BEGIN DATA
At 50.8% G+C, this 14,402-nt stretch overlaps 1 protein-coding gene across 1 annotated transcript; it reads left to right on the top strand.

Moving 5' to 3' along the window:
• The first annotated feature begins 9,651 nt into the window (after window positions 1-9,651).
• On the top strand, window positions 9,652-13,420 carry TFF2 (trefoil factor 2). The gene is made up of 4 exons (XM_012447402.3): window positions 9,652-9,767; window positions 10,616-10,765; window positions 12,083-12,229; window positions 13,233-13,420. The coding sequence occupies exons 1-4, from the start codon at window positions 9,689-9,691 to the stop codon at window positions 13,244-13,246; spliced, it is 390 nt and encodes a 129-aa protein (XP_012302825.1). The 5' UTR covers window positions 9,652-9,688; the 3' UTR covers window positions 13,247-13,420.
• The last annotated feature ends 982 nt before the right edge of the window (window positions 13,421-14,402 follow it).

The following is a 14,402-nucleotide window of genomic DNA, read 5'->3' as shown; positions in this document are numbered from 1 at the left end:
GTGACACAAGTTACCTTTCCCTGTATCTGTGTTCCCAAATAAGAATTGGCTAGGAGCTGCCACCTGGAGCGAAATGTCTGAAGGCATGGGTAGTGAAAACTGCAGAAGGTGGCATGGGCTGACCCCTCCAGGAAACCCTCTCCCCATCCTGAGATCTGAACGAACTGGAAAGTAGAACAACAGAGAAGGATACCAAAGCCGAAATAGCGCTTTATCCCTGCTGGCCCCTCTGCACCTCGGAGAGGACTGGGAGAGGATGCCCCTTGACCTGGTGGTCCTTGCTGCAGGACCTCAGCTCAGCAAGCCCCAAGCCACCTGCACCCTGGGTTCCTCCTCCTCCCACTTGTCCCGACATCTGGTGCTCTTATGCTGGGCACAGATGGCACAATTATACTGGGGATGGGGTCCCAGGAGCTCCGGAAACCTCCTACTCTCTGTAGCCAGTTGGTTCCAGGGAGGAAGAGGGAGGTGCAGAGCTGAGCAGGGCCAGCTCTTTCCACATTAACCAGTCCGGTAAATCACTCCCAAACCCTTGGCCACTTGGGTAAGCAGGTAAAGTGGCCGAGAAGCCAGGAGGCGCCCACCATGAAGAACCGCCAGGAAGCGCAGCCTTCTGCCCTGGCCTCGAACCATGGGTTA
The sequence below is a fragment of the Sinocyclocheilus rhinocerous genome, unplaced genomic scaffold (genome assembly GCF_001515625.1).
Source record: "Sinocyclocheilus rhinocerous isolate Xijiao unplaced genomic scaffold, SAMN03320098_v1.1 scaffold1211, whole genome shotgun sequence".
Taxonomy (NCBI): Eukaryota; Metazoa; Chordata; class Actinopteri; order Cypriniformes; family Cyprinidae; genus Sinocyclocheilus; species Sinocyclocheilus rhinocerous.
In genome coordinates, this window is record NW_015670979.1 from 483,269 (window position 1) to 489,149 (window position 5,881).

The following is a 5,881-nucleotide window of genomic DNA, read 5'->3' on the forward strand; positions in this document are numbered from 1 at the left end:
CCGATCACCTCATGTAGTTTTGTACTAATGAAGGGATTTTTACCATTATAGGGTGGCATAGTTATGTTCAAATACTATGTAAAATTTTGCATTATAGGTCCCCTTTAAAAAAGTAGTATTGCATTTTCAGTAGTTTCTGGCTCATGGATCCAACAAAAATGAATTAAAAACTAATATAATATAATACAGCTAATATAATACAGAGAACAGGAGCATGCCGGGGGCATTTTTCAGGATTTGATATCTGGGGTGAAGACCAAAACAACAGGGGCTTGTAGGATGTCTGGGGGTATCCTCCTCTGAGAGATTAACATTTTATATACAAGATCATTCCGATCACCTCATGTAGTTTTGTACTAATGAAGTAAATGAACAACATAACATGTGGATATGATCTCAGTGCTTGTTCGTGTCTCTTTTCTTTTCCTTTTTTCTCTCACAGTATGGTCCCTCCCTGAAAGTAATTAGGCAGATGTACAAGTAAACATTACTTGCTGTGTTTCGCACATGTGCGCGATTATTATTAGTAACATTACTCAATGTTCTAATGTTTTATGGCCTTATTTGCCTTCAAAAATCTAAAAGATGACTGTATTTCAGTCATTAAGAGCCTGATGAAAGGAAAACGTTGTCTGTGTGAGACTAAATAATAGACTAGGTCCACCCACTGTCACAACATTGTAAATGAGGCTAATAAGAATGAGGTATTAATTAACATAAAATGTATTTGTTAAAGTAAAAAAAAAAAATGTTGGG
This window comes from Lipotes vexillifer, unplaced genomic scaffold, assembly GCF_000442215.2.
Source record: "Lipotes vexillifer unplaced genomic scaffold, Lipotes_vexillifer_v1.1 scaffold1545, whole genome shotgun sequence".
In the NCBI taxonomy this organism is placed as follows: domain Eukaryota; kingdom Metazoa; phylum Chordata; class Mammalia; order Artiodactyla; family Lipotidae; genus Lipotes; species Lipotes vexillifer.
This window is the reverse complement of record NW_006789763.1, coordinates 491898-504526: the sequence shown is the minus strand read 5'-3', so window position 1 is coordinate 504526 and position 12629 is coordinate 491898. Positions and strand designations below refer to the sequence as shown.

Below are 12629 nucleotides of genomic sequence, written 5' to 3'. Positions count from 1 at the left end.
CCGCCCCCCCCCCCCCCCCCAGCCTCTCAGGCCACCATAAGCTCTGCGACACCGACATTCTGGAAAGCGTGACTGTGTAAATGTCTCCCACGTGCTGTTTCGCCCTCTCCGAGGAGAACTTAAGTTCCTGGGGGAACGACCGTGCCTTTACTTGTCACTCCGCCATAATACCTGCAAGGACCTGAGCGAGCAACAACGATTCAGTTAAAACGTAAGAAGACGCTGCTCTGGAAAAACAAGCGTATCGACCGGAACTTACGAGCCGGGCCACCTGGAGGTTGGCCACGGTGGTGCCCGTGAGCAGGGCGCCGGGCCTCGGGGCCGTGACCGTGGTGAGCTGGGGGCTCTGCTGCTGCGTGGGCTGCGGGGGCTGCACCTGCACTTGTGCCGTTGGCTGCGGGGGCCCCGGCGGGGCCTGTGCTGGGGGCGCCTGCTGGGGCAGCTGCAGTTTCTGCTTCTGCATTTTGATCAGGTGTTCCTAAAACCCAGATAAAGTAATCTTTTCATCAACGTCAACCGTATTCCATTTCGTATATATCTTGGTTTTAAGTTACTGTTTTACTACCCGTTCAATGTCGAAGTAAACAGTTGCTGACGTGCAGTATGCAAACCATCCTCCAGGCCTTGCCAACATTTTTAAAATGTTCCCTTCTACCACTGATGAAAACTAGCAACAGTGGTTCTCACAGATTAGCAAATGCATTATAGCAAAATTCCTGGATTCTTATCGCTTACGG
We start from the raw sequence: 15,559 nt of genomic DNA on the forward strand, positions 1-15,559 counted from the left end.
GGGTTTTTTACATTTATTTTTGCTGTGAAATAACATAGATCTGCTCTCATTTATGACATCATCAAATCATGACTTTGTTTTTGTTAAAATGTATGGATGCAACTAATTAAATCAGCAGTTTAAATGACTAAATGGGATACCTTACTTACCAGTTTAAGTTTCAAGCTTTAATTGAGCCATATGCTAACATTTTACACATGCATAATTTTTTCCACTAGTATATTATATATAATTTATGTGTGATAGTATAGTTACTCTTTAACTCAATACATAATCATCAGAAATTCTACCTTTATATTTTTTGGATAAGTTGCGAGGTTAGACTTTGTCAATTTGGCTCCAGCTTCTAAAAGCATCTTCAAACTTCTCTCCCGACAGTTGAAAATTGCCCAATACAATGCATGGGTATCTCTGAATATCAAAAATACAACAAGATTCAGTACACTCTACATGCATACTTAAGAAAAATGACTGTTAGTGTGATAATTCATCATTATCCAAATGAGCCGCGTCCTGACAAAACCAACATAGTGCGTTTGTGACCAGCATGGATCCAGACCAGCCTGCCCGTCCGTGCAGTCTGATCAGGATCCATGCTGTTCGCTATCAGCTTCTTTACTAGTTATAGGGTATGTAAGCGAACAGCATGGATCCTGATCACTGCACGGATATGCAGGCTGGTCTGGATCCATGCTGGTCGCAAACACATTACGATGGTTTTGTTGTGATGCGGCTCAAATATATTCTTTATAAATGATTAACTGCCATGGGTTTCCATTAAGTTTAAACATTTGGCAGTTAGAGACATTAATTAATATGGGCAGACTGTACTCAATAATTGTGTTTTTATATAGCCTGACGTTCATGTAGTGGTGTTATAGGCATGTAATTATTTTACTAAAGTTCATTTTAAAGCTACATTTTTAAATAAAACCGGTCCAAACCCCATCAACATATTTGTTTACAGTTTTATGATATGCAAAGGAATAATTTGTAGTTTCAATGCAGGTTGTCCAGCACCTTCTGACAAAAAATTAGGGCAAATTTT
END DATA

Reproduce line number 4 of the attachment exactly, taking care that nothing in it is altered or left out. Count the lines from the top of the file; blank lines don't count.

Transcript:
• On the top strand, window positions 9,652-13,420 carry TFF2 (trefoil factor 2). The gene is made up of 4 exons (XM_012447402.3): window positions 9,652-9,767; window positions 10,616-10,765; window positions 12,083-12,229; window positions 13,233-13,420. The coding sequence occupies exons 1-4, from the start codon at window positions 9,689-9,691 to the stop codon at window positions 13,244-13,246; spliced, it is 390 nt and encodes a 129-aa protein (XP_012302825.1). The 5' UTR covers window positions 9,652-9,688; the 3' UTR covers window positions 13,247-13,420.